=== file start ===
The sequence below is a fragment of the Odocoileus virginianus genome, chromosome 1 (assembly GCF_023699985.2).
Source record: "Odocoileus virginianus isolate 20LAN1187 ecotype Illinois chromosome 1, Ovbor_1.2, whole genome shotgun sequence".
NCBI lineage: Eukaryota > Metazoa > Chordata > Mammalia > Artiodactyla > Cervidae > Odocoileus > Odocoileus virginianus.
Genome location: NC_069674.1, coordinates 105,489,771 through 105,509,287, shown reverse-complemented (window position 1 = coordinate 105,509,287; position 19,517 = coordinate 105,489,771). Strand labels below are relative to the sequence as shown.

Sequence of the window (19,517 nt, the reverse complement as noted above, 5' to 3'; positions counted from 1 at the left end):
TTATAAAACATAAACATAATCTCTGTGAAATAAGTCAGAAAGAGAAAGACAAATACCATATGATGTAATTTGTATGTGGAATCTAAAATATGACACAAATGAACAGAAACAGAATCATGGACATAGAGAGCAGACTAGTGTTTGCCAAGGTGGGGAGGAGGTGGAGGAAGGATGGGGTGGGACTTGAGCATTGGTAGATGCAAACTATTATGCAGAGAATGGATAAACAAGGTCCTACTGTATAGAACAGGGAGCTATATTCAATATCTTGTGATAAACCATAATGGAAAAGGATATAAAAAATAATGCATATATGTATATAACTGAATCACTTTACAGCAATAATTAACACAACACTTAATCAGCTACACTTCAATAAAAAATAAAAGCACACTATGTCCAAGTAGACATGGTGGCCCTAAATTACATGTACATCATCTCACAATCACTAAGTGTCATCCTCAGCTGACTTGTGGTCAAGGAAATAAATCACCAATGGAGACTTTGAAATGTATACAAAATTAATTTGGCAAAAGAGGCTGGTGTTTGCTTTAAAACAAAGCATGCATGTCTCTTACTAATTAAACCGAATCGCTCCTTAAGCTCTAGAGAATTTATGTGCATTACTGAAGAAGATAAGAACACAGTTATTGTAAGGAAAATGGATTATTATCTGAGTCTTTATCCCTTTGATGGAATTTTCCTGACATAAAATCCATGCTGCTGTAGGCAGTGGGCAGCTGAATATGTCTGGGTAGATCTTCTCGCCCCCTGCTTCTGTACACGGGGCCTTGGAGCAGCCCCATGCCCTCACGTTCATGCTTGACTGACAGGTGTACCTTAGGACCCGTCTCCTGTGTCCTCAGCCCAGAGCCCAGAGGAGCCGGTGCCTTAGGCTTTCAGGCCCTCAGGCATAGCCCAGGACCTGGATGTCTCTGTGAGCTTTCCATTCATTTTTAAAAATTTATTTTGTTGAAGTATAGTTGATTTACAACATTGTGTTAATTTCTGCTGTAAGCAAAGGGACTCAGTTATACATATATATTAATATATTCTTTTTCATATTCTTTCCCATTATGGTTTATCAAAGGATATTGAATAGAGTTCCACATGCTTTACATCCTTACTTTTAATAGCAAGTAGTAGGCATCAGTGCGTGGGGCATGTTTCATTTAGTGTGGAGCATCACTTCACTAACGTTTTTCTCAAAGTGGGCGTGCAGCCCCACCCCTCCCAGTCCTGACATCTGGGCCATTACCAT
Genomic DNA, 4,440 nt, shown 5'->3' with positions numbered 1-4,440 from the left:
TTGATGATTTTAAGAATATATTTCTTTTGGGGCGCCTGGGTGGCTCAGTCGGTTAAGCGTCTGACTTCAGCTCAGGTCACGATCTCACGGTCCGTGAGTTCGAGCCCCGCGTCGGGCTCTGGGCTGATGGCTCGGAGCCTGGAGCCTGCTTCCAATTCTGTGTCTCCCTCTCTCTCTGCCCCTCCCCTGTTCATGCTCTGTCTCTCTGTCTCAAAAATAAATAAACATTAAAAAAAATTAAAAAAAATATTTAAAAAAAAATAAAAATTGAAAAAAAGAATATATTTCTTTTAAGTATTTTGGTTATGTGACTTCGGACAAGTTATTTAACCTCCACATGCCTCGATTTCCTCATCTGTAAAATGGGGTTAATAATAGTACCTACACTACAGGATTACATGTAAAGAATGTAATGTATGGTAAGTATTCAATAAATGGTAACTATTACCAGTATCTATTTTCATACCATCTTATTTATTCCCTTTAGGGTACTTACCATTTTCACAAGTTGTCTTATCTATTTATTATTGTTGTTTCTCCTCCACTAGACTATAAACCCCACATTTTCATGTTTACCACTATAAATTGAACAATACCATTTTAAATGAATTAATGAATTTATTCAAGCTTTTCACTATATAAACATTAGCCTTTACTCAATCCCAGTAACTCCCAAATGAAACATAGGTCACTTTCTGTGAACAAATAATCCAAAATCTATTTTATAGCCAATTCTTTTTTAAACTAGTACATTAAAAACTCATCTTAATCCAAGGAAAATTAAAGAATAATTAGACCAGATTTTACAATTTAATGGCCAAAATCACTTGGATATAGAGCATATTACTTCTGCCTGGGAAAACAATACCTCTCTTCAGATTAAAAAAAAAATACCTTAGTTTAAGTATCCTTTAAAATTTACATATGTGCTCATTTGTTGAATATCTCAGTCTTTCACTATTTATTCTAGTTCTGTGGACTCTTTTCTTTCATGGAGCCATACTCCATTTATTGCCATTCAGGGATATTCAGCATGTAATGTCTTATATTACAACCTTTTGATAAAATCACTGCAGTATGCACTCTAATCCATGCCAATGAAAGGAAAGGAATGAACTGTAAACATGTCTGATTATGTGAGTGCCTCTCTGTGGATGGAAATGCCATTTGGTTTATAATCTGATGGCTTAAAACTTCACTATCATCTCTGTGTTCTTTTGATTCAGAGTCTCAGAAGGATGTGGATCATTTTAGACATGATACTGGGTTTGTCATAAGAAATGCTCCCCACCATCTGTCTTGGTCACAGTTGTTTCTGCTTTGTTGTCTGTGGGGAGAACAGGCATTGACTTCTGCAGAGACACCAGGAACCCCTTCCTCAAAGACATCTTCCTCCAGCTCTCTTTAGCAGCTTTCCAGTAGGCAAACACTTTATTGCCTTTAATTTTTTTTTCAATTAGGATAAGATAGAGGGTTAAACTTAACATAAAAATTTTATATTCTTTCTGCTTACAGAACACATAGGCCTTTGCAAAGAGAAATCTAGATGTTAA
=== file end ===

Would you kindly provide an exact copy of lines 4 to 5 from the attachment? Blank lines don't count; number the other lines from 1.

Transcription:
Genome location: NC_069674.1, coordinates 105,489,771 through 105,509,287, shown reverse-complemented (window position 1 = coordinate 105,509,287; position 19,517 = coordinate 105,489,771). Strand labels below are relative to the sequence as shown.

Sequence of the window (19,517 nt, the reverse complement as noted above, 5' to 3'; positions counted from 1 at the left end):